No. 15 Virginia Tech begins season with high expectations

FILE - In this Oct. 24, 2018, file photo, Virginia Tech head coach Buzz Williams speaks to the media during a news conference at the Atlantic Coast Conference NCAA college basketball media day, in Charlotte, N.C. Virginia Tech opens the season against Gardner-Webb on Nov. 9. (AP Photo/Chuck Burton, File)

Virginia Tech will have a new challenge to contend with this season: Expectations.

The Hokies are ranked 15th to start the season, matching the highest preseason ranking in program history.

This is coach Buzz Williams fifth season and the high expectations are warranted.

Virginia Tech finished 21-12 last season and won 10 games in the Atlantic Coast Conference for the third consecutive season. They also advanced to the NCAA Tournament in consecutive years for the first time in more than three decades and defeated a program-record four teams that were ranked in the Top 25, including three in the top 10.

Not bad for a program that went 11-22 and won just two league games in Williams’ first season.

“And … if we have a chance to play in the NCAA Tournament again this year — I don’t know that we do, but we have a chance as of today — it’s never happened in the history of the school,” Williams recently said.

The success has turned Cassell Coliseum into one of the more difficult venues to play in for visiting teams in the ACC, one where boisterous fans are virtually on top of the court.

“I remember freshman year, it was probably 600, 700 people in the stands,” senior Ahmed Hill said. “Now the younger guys come in and all they know is that the gym is packed and sold out. When you have to bring your own energy at 12 o’clock against North Carolina, it’s really hard. But nowadays, since we have built kind of a good culture of winning, and we want to continue that, 12 o’clock games (are) sold out within the first few minutes.”

Williams begins each season with a “boot camp” that tests his players to their limits physically and mentally, figuring lessons learned there will carry over at tense moments in games, and he insists on the same kind of intensity in practice, shooting guard Ty Outlaw, who returns after missing last season with a torn ACL, said.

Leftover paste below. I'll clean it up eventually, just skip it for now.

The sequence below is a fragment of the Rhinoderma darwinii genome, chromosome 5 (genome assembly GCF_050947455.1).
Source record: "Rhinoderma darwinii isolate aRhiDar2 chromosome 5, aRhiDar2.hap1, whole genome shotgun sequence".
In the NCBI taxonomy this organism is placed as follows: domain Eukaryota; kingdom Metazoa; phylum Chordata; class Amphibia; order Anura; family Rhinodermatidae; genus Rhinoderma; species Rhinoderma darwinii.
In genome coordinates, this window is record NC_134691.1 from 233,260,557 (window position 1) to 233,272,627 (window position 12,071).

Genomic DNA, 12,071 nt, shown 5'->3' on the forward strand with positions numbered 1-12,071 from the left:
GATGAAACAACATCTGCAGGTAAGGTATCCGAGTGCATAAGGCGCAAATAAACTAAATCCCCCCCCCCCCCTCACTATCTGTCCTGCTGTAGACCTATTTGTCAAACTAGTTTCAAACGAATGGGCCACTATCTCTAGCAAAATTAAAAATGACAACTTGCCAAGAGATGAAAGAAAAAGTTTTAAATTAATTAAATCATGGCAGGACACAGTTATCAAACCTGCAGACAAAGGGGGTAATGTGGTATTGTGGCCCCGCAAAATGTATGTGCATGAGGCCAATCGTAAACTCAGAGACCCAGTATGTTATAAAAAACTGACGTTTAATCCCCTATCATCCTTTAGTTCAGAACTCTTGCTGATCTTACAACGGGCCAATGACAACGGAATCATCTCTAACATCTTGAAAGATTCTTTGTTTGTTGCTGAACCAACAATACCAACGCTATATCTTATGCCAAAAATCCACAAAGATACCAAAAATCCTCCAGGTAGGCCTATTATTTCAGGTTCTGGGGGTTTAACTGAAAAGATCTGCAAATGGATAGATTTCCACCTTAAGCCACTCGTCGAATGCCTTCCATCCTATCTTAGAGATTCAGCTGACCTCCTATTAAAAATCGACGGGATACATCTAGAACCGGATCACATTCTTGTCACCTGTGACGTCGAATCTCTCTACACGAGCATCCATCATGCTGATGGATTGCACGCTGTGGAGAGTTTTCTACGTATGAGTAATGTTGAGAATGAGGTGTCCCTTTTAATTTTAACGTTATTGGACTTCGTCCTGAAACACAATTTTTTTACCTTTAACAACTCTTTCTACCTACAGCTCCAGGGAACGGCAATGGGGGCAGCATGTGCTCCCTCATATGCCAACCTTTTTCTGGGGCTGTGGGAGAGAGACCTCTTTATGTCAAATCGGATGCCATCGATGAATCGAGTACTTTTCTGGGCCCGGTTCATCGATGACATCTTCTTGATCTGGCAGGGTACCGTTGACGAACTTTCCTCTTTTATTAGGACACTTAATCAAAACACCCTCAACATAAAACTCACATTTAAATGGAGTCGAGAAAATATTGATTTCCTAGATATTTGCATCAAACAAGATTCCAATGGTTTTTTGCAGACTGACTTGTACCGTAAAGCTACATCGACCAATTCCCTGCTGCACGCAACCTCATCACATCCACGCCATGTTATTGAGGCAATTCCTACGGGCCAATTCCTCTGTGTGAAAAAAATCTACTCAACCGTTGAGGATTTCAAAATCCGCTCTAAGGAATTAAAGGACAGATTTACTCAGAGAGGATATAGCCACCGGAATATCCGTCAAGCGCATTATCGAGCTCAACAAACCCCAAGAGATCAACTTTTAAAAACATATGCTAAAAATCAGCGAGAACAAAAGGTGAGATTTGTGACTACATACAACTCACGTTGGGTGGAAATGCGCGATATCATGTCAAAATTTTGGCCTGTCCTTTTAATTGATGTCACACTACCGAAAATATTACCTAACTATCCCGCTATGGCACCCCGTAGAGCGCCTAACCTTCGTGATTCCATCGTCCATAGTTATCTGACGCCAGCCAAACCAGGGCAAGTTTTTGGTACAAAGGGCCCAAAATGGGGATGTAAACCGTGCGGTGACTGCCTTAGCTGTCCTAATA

“It’s not much difference between the game and practice as far as our energy. As soon as the energy drops off, if we don’t get it straight, Coach (is) going to get it straight,” he said. “It’s the same in the game. We just practice that, take it to the game and can’t let it be any drop-off because that’s a moment we’re going to slip.”

Here are some other things to watch with Virginia Tech this season:

HERE’S TO YOU, MR. ROBINSON

At 6-foot-2, he’s often the smallest player on the court, and the one you can’t take your eyes off. He led the Hokies in scoring (14 ppg), scored in double figures in every game but one and had 185 assists, the most by a junior is school history. He made All-ACC second team last season and can take over a game with speedy penetration.

ATHLETE

Williams calls Chris Clarke one of the best athletes he’s coached — he can run the floor leading a break, knock down 3-pointers and his dunks can bring the fans to their feet. He averaged 8.2 points off the bench last season and led the undersized Hokies with 209 rebounds and was second with 98 assists, but also first with 75 turnovers. Williams loves his energy, but would like to see it controlled better.

BIG MAN WOES

Kerry Blackshear Jr. is another inside-out threat — he made 15 3-pointers last season — but the size-challenged Hokies would benefit greatly from the 6-10 forward playing closer to the basket. He averaged 12.5 points and 5.9 rebounds, but was also prone to committing silly fouls far from the basket that caused him to watch too often from the bench.

OUTLAW ALERT

Granted a sixth year of eligibility after missing a second season for medical reasons (knee), Ty Outlaw showed during the 2016-17 season what he offers when healthy. He’s a streaky shooter, sometimes spanning weeks, with very deep range and made 26 of 45 3-point tries, including eight in one game, in his last eight games of the season.

NO MORE UNDERDOG

Williams has seemed to specialize in convincing his team that they were being undersold, and using it to get the most out of them. Sometimes expectations bring added pressure, and the Hokies will have to manage that well.

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